2015 has been a helluva year for TV. First we saw the TV resurrection of Wes Craven's Scream franchise as it took on a television format for MTV. And then in the fall, we witnessed American Horror Story and Glee co-creator, Ryan Murphy, combine the essence of his two shows for his newest anthology series, Scream Queens. For this article, there can only be one winner and, unfortunately, one loser. For this matchup, I'll be looking at three things: The Cast(s), The story, and The overall reception. At the end of each round, a winner will be selected. Best two out of three takes the cake. Let's take a look:
1) The Casts
Ryan Murphy really went above and beyond for Scream Queens, bringing together Emma Roberts, Ariana Grande, Nick Jonas, Lea Michele, and reigning Scream Queen herself, Jamie-Lee Curtis. Murphy's team rounded up the best that young Hollywood has to offer especially with Emma Roberts who worked with Murphy recently on three installments of American Horror Story. Her most prominent role, during season 3 Coven, became the breakout scene-stealer of the entire season. Many of the other castmates, including Abigail Breslin, Niecy Nash, Nasim Pedrad, Keke Palmer, and Carrie Fisher's daughter, Billie Lourd, were all plucked ripe from their own successes elsewhere.
MTV really went the opposite direction when lining up stars for their take on the classic slasher franchise. Many of the cast were fresh faces with little experience in either TV or film, with the exception of Bella Thorne whose time on the show may have been brief, but it was oh so memorable. The lack of acting credits to their resumes only made it that much better when all of their characters were introduced to the audience. Although they didn't have the star power of Emma Roberts and Jamie-Lee Curtis, they managed to pull the first season off spectacularly, rivaling anything Ryan Murphy could've put together.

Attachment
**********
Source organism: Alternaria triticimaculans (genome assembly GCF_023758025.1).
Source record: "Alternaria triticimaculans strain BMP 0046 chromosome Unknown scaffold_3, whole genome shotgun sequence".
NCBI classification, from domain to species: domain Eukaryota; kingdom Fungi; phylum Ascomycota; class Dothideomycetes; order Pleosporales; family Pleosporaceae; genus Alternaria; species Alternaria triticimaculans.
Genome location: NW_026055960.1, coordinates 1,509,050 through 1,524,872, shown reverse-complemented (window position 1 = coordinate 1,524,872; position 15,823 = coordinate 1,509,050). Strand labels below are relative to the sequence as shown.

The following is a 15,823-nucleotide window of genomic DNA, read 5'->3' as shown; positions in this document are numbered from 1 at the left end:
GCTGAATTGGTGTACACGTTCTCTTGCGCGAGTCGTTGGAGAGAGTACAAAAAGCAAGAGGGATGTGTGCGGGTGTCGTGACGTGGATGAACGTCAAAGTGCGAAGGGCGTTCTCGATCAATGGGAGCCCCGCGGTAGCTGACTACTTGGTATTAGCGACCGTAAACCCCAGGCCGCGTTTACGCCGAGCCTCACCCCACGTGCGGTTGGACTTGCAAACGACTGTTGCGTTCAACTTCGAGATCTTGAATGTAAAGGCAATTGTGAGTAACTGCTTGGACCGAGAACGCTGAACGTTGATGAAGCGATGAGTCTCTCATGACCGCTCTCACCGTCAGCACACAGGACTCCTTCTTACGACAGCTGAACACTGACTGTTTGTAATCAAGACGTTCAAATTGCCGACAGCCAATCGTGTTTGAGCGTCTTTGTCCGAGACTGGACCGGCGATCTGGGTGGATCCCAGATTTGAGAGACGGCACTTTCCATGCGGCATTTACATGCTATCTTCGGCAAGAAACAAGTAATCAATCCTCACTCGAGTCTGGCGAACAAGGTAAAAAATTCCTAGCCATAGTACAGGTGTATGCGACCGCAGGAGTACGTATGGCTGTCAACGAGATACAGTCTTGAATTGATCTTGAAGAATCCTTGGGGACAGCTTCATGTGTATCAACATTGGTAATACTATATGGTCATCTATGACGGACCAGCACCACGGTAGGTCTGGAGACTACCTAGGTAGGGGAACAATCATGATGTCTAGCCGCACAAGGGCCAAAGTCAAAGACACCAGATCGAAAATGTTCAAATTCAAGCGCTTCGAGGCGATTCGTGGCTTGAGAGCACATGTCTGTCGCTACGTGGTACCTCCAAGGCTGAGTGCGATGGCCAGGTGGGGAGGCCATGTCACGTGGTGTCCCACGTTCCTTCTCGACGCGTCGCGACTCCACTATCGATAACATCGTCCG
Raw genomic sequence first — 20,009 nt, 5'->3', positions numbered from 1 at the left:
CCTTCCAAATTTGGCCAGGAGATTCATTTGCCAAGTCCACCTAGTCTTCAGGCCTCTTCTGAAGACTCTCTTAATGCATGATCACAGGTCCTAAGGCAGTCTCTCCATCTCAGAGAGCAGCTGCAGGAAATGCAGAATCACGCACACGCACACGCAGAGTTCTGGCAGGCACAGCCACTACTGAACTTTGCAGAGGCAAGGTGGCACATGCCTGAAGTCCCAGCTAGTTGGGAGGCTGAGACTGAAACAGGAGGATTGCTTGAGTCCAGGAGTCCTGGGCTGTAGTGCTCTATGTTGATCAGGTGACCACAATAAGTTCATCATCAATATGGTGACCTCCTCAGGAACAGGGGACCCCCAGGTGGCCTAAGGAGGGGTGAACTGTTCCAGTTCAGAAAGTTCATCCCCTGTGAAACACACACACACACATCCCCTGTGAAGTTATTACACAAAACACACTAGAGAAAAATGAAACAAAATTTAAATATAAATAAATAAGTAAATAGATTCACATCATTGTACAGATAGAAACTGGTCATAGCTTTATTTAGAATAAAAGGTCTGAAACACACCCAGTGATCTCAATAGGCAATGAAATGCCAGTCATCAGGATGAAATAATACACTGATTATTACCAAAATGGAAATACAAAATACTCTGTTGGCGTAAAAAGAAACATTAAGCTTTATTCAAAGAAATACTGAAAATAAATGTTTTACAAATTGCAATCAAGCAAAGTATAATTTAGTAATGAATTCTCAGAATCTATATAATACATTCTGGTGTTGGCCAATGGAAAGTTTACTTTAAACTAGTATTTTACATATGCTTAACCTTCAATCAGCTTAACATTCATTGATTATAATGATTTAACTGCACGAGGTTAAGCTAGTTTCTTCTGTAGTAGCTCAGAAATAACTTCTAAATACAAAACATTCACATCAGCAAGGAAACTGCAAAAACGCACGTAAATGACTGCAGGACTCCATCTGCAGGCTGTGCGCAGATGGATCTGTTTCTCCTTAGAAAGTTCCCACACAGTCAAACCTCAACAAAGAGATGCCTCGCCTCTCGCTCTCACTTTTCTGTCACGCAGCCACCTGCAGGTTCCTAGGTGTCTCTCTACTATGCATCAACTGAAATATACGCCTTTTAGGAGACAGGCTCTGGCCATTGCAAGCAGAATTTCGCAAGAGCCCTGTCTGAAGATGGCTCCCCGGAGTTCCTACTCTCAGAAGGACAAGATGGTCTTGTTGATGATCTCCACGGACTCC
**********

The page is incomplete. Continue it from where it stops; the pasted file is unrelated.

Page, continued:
The Winner: Scream Queens
Although MTV put together an excellent team, Murphy's lure for catching A-list bait and casting them in near perfect roles suited to their distinct performance type, is just too strong to be overcome.
FOX's horror/comedy anthology series' first season follows the story of a college sorority house as it's plagued by a serial killer in a red devil costume. Calling back to the glory days of slasher films, the women of the sorority act in the most foolish and selfish of ways often placing themselves and everyone else in perilous danger. Always meant to be more of a parody of slasher films and horror TV than an actual serious take on the genre, Scream Queens has tackled its mission head-on without any reluctance to stray from that clueless path. In terms of story, there really isn't much of one or one that makes much sense. It's as if Murphy and his team just tossed together cliche after cliche with eye-rolling performances and scripts.